Started with PuTTY and then Switched

A project log for Un-Inhibiting my Microcoin QL

Let me describe how I got my Microcoin QL coin acceptor to work.

mikeMike 02/19/2024 at 18:000 Comments

Bottom Line Up Front

I started with PuTTY; used its serial mode. However, it is not designed to send bytes. I immediately switched to RealTerm. That let me easily send a ccTalk poll command.


A few Google searches for escape sequences and ways to send raw bytes from PuTTY were not successful. It’s a great program just not meant for my needs. That said, PuTTY was already installed and its use gave me a chance to see the bits on-the-wire. I sent quite a few ASCII, A’s already. 

RealTerm has a facility to raw bytes under the “Send” tab. Below you can see there’s two send-buffers. They accept either decimal or hex input. For example, I entered the ccTalk poll command, 2 0 1 254 255 (Strictly speaking, 254 is the command, 2 0 1 and 254 are the destination, number of data bytes sent, and the checksum respectively. More on ccTalk commands in my next blog entry.)

Anyway, by clicking “Send Numbers” you can see the result in the display, and you will note that I prefer to see just the hex. This was previously configured under the “Display” tab by me, but not shown. Hopfully, that’s self-explanatory:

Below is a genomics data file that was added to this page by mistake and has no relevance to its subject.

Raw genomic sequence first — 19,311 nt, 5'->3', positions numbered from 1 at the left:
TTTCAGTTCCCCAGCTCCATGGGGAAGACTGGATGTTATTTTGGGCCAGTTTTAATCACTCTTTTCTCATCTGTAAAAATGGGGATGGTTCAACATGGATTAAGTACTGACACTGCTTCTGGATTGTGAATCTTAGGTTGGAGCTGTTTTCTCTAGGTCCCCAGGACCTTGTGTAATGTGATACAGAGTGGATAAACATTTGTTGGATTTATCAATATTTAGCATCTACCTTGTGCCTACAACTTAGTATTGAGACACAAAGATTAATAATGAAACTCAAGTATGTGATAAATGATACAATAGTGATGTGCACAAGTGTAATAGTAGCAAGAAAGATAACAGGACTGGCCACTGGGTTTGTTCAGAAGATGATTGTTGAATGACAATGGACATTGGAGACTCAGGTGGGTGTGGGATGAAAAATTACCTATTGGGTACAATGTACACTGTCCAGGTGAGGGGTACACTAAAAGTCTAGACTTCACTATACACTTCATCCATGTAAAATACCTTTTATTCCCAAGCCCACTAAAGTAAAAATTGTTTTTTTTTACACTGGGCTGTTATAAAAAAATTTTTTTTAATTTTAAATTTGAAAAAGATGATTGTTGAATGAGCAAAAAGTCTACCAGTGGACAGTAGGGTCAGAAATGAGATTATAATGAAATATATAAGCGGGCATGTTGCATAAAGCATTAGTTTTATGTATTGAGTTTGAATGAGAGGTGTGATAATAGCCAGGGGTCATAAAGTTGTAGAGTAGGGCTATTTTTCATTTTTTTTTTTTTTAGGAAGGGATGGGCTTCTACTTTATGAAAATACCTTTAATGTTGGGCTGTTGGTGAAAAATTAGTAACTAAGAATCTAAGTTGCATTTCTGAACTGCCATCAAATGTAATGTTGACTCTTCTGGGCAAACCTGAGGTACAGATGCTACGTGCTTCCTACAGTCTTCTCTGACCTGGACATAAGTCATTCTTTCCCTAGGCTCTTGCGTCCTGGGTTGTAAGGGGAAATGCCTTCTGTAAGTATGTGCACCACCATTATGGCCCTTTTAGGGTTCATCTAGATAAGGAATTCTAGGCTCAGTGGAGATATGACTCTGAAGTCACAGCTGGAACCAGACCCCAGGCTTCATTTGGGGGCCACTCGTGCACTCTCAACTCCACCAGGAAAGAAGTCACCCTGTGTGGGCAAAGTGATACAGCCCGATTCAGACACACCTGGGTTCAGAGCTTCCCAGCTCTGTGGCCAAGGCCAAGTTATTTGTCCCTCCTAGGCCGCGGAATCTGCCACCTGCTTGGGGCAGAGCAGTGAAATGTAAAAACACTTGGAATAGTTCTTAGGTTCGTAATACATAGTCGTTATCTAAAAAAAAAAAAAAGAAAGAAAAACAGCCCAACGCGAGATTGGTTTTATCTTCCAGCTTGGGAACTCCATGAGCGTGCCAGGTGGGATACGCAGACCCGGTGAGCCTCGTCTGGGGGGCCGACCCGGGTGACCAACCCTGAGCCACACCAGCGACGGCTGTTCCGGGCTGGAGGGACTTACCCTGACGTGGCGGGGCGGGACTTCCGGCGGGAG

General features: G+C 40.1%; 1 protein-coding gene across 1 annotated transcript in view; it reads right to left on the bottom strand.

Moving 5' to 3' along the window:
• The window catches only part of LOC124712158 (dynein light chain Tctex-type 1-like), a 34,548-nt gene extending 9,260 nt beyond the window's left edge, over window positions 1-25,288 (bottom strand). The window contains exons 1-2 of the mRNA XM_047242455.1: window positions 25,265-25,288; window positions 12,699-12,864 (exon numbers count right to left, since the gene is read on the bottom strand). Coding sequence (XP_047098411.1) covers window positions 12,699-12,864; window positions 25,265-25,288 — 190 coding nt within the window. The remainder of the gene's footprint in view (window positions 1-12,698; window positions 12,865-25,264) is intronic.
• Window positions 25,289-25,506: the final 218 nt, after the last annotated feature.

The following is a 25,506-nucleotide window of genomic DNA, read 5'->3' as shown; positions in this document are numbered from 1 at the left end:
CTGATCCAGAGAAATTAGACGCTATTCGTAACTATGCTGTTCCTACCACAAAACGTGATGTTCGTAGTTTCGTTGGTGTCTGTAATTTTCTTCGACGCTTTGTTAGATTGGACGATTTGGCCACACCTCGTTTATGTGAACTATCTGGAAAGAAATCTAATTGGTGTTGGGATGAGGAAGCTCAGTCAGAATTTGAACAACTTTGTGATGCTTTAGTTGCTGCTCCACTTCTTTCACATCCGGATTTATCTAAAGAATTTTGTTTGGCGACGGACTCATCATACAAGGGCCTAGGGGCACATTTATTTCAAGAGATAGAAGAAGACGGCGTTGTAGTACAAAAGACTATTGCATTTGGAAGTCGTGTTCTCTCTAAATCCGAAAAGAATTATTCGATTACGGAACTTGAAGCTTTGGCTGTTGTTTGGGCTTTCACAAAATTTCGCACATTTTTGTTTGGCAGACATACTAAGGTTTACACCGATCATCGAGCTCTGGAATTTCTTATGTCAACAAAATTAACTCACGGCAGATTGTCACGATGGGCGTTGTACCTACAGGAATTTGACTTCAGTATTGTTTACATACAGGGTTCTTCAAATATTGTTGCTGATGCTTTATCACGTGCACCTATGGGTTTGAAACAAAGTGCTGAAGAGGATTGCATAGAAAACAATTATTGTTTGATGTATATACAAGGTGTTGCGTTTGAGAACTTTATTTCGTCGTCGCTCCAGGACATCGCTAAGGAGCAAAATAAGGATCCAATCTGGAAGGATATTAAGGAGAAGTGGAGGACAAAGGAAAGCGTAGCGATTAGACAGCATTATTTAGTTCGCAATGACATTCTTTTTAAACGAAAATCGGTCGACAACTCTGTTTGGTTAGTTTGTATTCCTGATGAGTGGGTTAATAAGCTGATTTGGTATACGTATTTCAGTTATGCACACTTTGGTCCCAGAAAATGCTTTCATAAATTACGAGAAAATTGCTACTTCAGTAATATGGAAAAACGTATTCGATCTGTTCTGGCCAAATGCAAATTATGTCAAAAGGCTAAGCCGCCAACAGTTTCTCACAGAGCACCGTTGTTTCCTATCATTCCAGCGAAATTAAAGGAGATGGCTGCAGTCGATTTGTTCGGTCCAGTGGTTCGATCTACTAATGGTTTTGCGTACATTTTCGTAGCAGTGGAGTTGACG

Spoiler alert: Note the second input field, 2 0 1 229 24. The command 229 will be used to continually poll the coin acceptor, keeping it enabled and working. For now, let's continue.

Before I show the result, that is bits-on-the-wire, I placed a probe at the serial Tx line (probe 1) and then on the ccTalk data-line (probe 2):

My (eventual) intent and rational for this probe placement was to see a short command being sent and then more bytes at the data-line (that is, both the PC’s data and that from the acceptor). I’ll show that in the next post. For now, let’s see the bits for just the ccTalk poll command:

The figure above shows each of the btyes sent ( 2 0 1 254 and 255) and that they’re reflected (seen) at probe 2 (on the ccTalk data-line.) Everything is looking good! Let’s power-up the coin acceptor and with luck, we’ll see a response.